Following the Basel Committee guidance, the Draft Guidelines define crypto-assets as private digital assets that depend on cryptography and distributed ledger technologies (i.e. DLT, or blockchain, or similar technologies). Digital assets are described as a digital representation of value, which can be used for payment or investment purposes or to access a good or service.

The Draft Guidelines further set out that "dematerialized securities" (or securities that have been moved from physical certificates to electronic bookkeeping) that are issued through DLT or similar technologies are considered to be within the scope of the Draft Guidelines and are referred to as "tokenized traditional assets." For contrast, dematerialized securities that use electronic versions of traditional registers and databases, which are centrally administered, as well as central bank digital currencies (or CBDCs), are not within scope.

The Draft Guidelines follow the Basel Committee guidance in establishing firm criteria for Group 1 assets. The range of crypto-assets which may qualify for Group 1 treatment is narrow, being tokenized traditional assets (referred to as Group 1a), and certain types of stablecoins, being those stablecoins with effective stabilization mechanisms that aim to maintain a stable value relative to a specified asset, or a pool or basket of assets, as measured by the criteria set out in the Draft Guidelines (referred to as Group 1b). Crypto-assets which do not meet the proposed Group 1 criteria will fall into Group 2. Group 2 crypto-assets are divided into hedged crypto-assets, being crypto-assets that satisfy enumerated hedging recognition criteria (referred to as Group 2a), and "other crypto-assets" (referred to as Group 2b), capturing crypto-assets which do not meet the criteria of the other Groups.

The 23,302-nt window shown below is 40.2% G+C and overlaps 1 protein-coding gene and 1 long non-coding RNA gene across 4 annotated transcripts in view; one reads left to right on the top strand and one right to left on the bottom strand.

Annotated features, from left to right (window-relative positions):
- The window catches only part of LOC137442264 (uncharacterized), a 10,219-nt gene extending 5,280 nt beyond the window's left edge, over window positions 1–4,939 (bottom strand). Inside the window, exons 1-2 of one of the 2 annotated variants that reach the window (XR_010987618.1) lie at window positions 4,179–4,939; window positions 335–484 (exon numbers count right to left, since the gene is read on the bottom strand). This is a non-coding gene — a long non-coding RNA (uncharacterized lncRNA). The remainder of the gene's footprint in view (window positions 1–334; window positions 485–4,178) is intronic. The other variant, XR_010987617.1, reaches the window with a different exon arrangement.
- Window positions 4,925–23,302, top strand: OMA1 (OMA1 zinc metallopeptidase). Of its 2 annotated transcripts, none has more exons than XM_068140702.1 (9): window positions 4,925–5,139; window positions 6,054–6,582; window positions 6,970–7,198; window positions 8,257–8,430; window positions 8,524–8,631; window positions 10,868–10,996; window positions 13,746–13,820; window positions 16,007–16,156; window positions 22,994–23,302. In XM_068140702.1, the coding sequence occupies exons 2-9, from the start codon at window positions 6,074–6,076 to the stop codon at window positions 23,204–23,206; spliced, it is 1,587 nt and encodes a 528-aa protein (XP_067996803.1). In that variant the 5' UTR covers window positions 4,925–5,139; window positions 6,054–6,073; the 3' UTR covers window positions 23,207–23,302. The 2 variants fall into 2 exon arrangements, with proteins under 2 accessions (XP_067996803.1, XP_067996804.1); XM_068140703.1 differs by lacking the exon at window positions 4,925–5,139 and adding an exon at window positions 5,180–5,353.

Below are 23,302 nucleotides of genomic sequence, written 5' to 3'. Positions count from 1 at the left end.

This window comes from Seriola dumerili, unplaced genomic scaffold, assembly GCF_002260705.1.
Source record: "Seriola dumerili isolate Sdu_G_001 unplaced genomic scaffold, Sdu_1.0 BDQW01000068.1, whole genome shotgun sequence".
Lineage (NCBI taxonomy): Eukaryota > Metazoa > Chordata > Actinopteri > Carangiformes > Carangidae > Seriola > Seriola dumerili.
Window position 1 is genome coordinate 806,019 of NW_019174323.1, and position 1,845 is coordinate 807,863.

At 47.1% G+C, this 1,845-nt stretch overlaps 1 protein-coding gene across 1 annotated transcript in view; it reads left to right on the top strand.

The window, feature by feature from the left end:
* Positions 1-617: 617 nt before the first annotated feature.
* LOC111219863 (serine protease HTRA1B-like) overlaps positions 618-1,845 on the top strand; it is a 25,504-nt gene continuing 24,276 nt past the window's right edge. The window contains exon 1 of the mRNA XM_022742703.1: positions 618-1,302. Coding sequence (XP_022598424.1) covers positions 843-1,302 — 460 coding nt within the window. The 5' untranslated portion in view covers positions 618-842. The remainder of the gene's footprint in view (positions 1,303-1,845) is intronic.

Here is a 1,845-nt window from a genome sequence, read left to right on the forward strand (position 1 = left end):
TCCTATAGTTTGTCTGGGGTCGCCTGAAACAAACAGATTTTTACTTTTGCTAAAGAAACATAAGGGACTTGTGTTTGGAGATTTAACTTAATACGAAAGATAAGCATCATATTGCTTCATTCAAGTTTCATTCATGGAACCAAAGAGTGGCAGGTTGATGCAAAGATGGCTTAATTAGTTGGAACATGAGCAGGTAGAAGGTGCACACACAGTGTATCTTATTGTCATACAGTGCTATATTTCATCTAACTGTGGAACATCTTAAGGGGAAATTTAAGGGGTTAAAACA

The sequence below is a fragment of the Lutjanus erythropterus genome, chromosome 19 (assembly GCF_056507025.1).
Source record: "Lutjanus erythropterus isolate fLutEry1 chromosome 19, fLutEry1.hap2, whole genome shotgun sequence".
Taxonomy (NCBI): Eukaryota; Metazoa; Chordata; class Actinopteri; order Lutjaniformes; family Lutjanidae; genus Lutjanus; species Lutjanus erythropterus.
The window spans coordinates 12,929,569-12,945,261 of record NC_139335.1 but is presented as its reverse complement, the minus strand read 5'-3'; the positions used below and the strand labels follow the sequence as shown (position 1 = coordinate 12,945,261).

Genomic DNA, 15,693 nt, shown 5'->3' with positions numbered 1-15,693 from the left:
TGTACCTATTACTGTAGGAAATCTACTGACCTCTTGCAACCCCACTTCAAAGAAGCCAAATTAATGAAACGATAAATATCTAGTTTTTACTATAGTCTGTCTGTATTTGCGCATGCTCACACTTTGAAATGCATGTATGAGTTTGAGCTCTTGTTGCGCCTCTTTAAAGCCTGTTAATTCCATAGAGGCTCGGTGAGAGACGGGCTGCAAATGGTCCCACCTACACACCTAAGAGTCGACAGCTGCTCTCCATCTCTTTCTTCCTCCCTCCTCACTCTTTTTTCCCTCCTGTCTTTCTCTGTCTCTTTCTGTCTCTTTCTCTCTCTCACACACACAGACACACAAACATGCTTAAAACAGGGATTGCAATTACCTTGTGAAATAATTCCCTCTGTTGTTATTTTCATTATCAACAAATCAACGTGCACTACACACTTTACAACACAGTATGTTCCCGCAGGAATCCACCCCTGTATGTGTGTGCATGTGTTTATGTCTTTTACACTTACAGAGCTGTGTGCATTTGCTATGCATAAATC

Broadly, a majority of what are commonly referred to as "cryptocurrencies" are expected to be characterized as Group 2b crypto-assets, where exposures to these types of assets will result in significant capital deductions.

The draft guideline for DTIs.

The Draft Guideline for DTIs applies to all federally regulated DTIs, including federal credit unions.  The Draft Guideline for DTIs offers two approaches to crypto-asset exposures: a simplified treatment and a comprehensive treatment. DTIs may apply the simplified capital and liquidity treatment if they have limited crypto-asset exposures, or if they wish to streamline or bypass the classification determination in the Draft Guideline.

Under the simplified treatment, DTIs would treat all their crypto-asset exposures as Group 2b exposures by applying a capital deduction to common equity tier 1 (CET1) capital for all their crypto-asset exposures. For liquidity purposes under the simplified treatment, DTIs would apply the same treatment as other non-high quality liquid assets in the liquidity coverage ratio and net stable funding ratio standards.